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When I first started on the broker side, I was 27 or 28. I wouldgo out on appointment with one of my teammates, an older male, andclients would look at him and ask him a question. He would look tome to answer it. When they asked their next question, they wouldagain look at him, he would look at me and I would answer it. Theywould direct all of their questions to him as the “expert” or“leader” even though I was the one who was answering.

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I think that has changed. I've watch my young, femaleconsultants and producers go out and I think they are morerespected. I don't think what I dealt with back then existsanymore, at least with most of the industry and most employers.

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PW: What challenges or opportunities are youexperiencing?

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I think one of the big opportunities right now is the amazingthings we can do with cost containment. I'd also say that it's notsomething we're necessarily leading with right now because we do areally great job at it, but employers are hearing the same messagefrom a lot of different people. I recently spoke with someone Ifollow on social media and who is often talking about a lot ofinnovative strategies. I asked him, “How many groups do you havewho are using reference-based pricing?” And he said, “one.” He hadjust written a big article about it and I was thinking, “I have alot more than he does!” I had to laugh.

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I've recently been focused on growing our team and focusing onour culture. With a lot of the consolidation happening withagencies now, I have a lot of people calling me and asking for ajob, saying, “We were just bought and our culture is changing.” Somaintaining our company culture is really important. Our team trulyis different. Carrier reps can see it, our vendor partners can seeit and our clients can see it. For 2019, I'm focusing on how tomaintain a collaborative company culture, especially after we justwent through this consolidation.

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PW: What are your favorite parts of your job? What getsyou of bed every morning?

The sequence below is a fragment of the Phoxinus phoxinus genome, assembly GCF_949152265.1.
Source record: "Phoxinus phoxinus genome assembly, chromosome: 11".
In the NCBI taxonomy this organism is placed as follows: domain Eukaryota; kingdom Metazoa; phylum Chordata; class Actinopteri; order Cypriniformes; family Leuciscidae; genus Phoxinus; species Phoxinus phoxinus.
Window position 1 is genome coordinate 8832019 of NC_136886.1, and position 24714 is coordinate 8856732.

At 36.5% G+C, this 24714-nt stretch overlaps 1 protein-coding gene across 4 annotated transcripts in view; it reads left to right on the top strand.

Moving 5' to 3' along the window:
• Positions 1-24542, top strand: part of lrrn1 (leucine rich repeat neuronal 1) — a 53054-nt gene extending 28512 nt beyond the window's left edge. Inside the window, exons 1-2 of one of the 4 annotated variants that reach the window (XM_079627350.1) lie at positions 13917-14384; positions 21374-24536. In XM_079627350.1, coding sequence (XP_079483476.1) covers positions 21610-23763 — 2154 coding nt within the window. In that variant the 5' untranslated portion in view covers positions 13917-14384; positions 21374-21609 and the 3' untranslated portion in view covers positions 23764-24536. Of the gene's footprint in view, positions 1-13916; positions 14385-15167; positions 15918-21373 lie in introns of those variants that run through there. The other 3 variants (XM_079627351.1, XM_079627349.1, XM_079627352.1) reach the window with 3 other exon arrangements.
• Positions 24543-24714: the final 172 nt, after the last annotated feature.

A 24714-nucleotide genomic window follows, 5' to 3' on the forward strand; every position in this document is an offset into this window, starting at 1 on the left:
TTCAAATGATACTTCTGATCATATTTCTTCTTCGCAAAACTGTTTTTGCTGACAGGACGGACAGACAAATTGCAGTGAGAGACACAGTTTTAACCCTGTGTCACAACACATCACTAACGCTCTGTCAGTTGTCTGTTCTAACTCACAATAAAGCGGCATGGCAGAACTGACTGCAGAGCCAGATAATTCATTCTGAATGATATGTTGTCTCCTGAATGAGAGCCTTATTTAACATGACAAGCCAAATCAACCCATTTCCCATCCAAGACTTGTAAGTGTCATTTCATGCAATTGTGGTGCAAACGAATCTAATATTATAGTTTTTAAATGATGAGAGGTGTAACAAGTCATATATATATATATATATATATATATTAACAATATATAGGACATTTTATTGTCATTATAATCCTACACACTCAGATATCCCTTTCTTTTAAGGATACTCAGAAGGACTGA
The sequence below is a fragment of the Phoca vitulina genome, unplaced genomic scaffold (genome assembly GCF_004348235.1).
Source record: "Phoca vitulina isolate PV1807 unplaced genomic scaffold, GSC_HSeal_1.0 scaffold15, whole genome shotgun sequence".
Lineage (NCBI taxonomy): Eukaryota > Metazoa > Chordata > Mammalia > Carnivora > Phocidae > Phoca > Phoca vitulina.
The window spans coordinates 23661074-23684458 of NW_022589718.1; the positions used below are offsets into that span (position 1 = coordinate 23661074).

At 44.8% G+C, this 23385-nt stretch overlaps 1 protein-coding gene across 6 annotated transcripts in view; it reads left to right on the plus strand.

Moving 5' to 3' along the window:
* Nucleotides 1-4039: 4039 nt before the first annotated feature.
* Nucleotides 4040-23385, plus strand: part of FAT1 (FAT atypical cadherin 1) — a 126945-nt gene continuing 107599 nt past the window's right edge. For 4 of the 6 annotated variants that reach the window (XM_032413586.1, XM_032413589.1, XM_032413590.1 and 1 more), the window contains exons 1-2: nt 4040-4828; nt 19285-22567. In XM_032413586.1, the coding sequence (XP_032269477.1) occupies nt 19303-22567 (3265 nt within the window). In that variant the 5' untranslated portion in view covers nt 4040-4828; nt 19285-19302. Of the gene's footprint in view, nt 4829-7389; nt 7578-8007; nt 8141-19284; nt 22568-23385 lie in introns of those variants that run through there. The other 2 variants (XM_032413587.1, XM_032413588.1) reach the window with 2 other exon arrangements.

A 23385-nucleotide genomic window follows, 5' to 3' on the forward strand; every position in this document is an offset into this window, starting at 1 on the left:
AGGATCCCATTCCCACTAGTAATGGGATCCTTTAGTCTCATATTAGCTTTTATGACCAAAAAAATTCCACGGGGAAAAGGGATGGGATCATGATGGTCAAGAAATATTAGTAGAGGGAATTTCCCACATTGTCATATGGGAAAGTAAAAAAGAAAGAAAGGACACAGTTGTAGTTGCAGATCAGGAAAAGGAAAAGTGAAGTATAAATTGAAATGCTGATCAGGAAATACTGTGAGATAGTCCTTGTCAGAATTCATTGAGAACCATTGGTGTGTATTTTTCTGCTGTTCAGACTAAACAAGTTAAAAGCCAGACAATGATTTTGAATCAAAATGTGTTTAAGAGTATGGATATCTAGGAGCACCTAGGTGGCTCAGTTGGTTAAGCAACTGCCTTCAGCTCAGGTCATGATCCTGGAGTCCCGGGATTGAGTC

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I do love compliance but that's not what gets me out of bed. Myfavorite part is watching my team as they learn, grow their careersand enjoy what they do. This is an industry that isn't alwaysenjoyable and I love when I see that they're having a goodtime.

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Every Thursday morning, I start our weekly team meeting byreading emails that I have received personally from clients orvendor partners giving kudos to our team members. A week has nevergone by when I didn't have emails to read. It's a time to celebrateeach other, but you can also see how much they enjoy their jobs.You wouldn't get that kind of feedback if they didn't trulycare.

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PW: Any thoughts or predictions on what will happen withsingle-payer?

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I think it's a true possibility, for sure. Some brokers say it'snever going to happen but I think it could. Here in Colorado, it'salready been on our ballot and it's not going to go away. Our newgovernor's number-one priority is a single-payer system. It'sactually one of the reasons I was interested in merging with someother entities. Being able to branch out into other areas andlocations is a smart thing to consider. I wanted to maintain myindependence, but I also wanted to make sure I was protected.

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PW: If it does happen, how do you see your brokerageworking?

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I think it's hard to know. I've read so many differentperspectives on what could happen and what could change that Idon't think there's any way to predict what we'll have to do. Whenmy employees ask me about it, I say, “You know, there really is noway to predict this one.” With the ACA, you could kind of look atit and say “Here's what we're going to need to do.” But with this,I think it will take a while. Even if something is passed, it couldtake 10 years.

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PW: Does surviving all the changes over the past fewdecades give you confidence that there's still a place forbrokers?

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Absolutely. I think there's always opportunity; sometimes youmay have to shift your practices.

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PW: Finish this sentence: The key to success in thisindustry going forward is…

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Being empathetic. Seeing from the perspective of others andtruly understanding how you can help.

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Paul Wilson

Paul Wilson is the editor-in-chief of BenefitsPRO Magazine and BenefitsPRO.com. He has covered the insurance industry for more than a decade, including stints at Retirement Advisor Magazine and ProducersWeb.